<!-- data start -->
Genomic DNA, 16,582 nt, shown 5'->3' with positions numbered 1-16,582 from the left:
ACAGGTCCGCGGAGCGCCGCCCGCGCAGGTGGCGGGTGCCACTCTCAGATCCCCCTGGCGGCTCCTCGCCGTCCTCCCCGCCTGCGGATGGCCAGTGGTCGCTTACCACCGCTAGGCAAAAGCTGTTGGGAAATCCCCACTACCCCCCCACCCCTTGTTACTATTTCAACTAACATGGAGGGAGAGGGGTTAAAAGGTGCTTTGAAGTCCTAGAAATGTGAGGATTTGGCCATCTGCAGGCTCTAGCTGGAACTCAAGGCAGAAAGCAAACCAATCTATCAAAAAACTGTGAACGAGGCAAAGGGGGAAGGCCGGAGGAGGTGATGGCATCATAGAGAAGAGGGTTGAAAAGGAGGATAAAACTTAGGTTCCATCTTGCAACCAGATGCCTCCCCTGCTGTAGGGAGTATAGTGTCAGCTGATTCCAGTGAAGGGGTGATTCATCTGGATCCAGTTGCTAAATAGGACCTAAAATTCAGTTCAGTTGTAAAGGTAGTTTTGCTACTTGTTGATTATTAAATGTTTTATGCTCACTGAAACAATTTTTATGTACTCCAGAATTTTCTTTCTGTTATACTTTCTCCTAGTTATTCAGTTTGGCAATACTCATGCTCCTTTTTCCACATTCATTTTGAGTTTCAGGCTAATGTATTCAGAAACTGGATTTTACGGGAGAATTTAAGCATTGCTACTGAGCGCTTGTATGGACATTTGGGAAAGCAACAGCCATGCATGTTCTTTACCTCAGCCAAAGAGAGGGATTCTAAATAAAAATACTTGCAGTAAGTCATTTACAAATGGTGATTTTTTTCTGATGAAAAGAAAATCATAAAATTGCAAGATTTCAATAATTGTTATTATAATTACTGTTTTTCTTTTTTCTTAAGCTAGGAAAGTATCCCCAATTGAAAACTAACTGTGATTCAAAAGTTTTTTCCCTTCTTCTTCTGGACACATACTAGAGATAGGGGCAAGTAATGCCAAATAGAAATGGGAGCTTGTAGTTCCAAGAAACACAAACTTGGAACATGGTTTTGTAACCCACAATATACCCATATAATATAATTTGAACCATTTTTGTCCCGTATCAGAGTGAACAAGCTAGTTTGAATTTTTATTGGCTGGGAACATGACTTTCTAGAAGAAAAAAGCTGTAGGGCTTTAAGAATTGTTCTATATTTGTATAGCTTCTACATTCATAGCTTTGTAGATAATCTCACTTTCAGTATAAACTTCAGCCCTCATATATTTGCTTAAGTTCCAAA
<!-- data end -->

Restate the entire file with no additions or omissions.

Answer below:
Genomic DNA, 16,582 nt, shown 5'->3' with positions numbered 1-16,582 from the left:
ACAGGTCCGCGGAGCGCCGCCCGCGCAGGTGGCGGGTGCCACTCTCAGATCCCCCTGGCGGCTCCTCGCCGTCCTCCCCGCCTGCGGATGGCCAGTGGTCGCTTACCACCGCTAGGCAAAAGCTGTTGGGAAATCCCCACTACCCCCCCACCCCTTGTTACTATTTCAACTAACATGGAGGGAGAGGGGTTAAAAGGTGCTTTGAAGTCCTAGAAATGTGAGGATTTGGCCATCTGCAGGCTCTAGCTGGAACTCAAGGCAGAAAGCAAACCAATCTATCAAAAAACTGTGAACGAGGCAAAGGGGGAAGGCCGGAGGAGGTGATGGCATCATAGAGAAGAGGGTTGAAAAGGAGGATAAAACTTAGGTTCCATCTTGCAACCAGATGCCTCCCCTGCTGTAGGGAGTATAGTGTCAGCTGATTCCAGTGAAGGGGTGATTCATCTGGATCCAGTTGCTAAATAGGACCTAAAATTCAGTTCAGTTGTAAAGGTAGTTTTGCTACTTGTTGATTATTAAATGTTTTATGCTCACTGAAACAATTTTTATGTACTCCAGAATTTTCTTTCTGTTATACTTTCTCCTAGTTATTCAGTTTGGCAATACTCATGCTCCTTTTTCCACATTCATTTTGAGTTTCAGGCTAATGTATTCAGAAACTGGATTTTACGGGAGAATTTAAGCATTGCTACTGAGCGCTTGTATGGACATTTGGGAAAGCAACAGCCATGCATGTTCTTTACCTCAGCCAAAGAGAGGGATTCTAAATAAAAATACTTGCAGTAAGTCATTTACAAATGGTGATTTTTTTCTGATGAAAAGAAAATCATAAAATTGCAAGATTTCAATAATTGTTATTATAATTACTGTTTTTCTTTTTTCTTAAGCTAGGAAAGTATCCCCAATTGAAAACTAACTGTGATTCAAAAGTTTTTTCCCTTCTTCTTCTGGACACATACTAGAGATAGGGGCAAGTAATGCCAAATAGAAATGGGAGCTTGTAGTTCCAAGAAACACAAACTTGGAACATGGTTTTGTAACCCACAATATACCCATATAATATAATTTGAACCATTTTTGTCCCGTATCAGAGTGAACAAGCTAGTTTGAATTTTTATTGGCTGGGAACATGACTTTCTAGAAGAAAAAAGCTGTAGGGCTTTAAGAATTGTTCTATATTTGTATAGCTTCTACATTCATAGCTTTGTAGATAATCTCACTTTCAGTATAAACTTCAGCCCTCATATATTTGCTTAAGTTCCAAA